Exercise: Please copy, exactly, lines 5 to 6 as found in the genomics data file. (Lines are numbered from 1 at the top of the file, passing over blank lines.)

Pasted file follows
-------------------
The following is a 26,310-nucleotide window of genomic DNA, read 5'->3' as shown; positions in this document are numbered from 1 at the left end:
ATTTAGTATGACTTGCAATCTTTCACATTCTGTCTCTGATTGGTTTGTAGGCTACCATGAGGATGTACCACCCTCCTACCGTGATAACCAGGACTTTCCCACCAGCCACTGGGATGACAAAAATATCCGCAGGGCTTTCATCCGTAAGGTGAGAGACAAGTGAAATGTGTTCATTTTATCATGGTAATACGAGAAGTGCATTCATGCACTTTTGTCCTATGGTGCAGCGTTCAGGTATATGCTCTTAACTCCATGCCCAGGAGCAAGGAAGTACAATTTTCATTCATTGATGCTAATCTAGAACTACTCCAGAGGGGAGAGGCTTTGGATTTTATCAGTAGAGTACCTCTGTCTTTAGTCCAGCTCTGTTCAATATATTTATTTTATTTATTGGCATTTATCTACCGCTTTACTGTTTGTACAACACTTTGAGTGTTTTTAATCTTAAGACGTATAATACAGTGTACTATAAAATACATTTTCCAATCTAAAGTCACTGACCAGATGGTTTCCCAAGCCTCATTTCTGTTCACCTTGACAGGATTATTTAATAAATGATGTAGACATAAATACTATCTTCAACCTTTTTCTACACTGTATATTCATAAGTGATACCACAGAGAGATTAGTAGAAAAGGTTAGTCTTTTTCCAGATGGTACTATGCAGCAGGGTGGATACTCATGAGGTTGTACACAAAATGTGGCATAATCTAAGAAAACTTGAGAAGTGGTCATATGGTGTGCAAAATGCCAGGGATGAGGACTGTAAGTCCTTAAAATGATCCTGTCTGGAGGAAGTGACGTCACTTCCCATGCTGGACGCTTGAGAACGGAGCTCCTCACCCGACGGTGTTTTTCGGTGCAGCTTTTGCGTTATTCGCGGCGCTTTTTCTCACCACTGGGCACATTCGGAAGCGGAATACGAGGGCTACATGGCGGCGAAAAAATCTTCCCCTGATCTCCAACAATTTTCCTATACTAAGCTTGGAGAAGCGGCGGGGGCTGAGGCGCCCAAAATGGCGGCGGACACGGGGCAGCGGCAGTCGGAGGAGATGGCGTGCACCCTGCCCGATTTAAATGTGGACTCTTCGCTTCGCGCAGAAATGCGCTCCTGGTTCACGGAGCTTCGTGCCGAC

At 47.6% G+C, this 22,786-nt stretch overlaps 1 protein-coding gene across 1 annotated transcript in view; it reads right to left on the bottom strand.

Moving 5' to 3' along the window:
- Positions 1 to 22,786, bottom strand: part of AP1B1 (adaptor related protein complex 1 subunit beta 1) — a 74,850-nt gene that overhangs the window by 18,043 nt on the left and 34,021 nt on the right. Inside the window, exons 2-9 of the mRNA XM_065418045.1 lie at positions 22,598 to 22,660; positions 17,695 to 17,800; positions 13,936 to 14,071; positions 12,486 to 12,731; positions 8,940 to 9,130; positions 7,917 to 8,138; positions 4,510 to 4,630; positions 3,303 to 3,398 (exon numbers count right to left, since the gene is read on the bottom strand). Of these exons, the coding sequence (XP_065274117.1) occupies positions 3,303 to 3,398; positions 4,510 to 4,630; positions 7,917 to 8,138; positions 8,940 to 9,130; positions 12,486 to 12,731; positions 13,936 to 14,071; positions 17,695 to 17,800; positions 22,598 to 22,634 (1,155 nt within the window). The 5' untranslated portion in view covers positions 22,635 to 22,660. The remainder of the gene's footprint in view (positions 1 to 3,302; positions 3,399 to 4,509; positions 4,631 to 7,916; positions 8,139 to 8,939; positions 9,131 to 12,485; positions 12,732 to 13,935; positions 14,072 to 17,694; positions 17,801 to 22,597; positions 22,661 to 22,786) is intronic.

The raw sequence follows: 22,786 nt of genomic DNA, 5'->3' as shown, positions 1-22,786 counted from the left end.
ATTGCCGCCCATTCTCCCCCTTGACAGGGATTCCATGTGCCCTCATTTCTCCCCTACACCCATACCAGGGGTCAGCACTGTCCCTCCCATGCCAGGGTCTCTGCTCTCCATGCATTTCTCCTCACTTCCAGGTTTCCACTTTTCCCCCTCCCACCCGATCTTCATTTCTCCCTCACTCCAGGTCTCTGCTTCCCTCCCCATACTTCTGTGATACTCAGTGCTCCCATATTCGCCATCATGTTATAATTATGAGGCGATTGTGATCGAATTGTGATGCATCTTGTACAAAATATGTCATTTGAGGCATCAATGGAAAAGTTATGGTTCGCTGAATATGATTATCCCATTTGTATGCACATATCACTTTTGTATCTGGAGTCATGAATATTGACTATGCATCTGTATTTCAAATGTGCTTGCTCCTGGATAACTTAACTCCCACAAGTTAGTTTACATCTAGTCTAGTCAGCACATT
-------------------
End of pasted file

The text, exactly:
- Positions 1 to 22,786, bottom strand: part of AP1B1 (adaptor related protein complex 1 subunit beta 1) — a 74,850-nt gene that overhangs the window by 18,043 nt on the left and 34,021 nt on the right. Inside the window, exons 2-9 of the mRNA XM_065418045.1 lie at positions 22,598 to 22,660; positions 17,695 to 17,800; positions 13,936 to 14,071; positions 12,486 to 12,731; positions 8,940 to 9,130; positions 7,917 to 8,138; positions 4,510 to 4,630; positions 3,303 to 3,398 (exon numbers count right to left, since the gene is read on the bottom strand). Of these exons, the coding sequence (XP_065274117.1) occupies positions 3,303 to 3,398; positions 4,510 to 4,630; positions 7,917 to 8,138; positions 8,940 to 9,130; positions 12,486 to 12,731; positions 13,936 to 14,071; positions 17,695 to 17,800; positions 22,598 to 22,634 (1,155 nt within the window). The 5' untranslated portion in view covers positions 22,635 to 22,660. The remainder of the gene's footprint in view (positions 1 to 3,302; positions 3,399 to 4,509; positions 4,631 to 7,916; positions 8,139 to 8,939; positions 9,131 to 12,485; positions 12,732 to 13,935; positions 14,072 to 17,694; positions 17,801 to 22,597; positions 22,661 to 22,786) is intronic.

The raw sequence follows: 22,786 nt of genomic DNA, 5'->3' as shown, positions 1-22,786 counted from the left end.